Exercise Helps Ease Depression in Heart Failure Patients

A new study has discovered that exercise could prove to be beneficial to people who have had heart failure and are also depressed. Researchers suggests that those who exercise for an hour and a half to two hours each week had a slightly lower depression score, which resulted in a reduced risk of re-hospitalisation and death related to heart complaints. People who have cardiac disease commonly suffer from depression, so this study could prove to be beneficial to those with the disease and mental health condition. However, researchers stated that at present the effect of exercise is only modest – further studies would need to take place to see if there are any ways of improving this or garnering a more effective response from the regime. Nearly six million people in the US alone have heart failure, with those figures rising exponentially when the rest of the world is factored in. Up to 40 percent of these people also struggle with depression.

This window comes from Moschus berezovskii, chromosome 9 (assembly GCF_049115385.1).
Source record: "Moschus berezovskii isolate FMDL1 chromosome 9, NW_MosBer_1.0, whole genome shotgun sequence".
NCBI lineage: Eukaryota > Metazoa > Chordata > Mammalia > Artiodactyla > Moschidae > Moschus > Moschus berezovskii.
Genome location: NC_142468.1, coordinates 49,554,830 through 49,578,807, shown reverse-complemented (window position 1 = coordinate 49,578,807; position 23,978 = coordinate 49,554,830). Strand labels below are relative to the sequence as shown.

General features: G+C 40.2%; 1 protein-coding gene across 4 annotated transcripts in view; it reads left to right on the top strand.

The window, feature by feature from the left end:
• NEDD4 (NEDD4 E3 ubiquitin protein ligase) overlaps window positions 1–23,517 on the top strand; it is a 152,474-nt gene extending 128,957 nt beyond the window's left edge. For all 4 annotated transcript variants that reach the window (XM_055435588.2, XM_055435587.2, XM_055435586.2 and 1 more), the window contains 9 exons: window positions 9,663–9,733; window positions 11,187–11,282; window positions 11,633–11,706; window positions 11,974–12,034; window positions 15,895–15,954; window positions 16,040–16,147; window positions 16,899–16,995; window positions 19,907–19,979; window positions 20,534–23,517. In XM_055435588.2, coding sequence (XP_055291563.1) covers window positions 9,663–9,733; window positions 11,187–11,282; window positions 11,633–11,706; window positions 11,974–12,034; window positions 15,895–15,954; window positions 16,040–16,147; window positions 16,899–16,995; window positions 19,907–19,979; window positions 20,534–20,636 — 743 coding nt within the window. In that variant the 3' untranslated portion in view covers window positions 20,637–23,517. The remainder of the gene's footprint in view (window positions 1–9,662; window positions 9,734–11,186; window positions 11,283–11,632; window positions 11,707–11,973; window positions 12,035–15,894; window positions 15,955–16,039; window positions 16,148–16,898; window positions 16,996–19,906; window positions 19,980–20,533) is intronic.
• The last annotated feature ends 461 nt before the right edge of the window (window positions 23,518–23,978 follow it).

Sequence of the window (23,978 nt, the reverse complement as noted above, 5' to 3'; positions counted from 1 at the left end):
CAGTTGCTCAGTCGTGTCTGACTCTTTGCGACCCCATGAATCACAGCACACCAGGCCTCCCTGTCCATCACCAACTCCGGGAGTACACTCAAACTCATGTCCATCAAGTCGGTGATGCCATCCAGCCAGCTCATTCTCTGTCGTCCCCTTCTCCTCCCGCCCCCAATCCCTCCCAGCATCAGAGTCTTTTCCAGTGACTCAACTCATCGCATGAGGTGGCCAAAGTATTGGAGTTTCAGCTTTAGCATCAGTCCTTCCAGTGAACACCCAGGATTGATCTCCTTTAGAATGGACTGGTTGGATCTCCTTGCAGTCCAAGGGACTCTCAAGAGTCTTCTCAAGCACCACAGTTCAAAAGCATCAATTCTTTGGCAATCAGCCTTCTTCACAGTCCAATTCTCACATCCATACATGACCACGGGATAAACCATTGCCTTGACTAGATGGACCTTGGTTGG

Exercise offers numerous benefits for our health, namely that it improves our circulation, reduces the risk of heart problems, stroke and obesity-related diseases, and it improves our mood – previous studies have shown that those who exercise regularly see an improvement in their overall wellbeing. It can help to lower stress and ease anxiety, both of which are known to be aggravators for heart strain. The study was carried out over a four year period and involved 2322 stable heart failure patients. The patients took part in three thirty-minute workout sessions for three months, and then were given a treadmill or stationary bike to continue their workouts at home for a further nine months. Around 28 percent of these people were clinically depressed at the start of the study, but this tended to drop with exercise.

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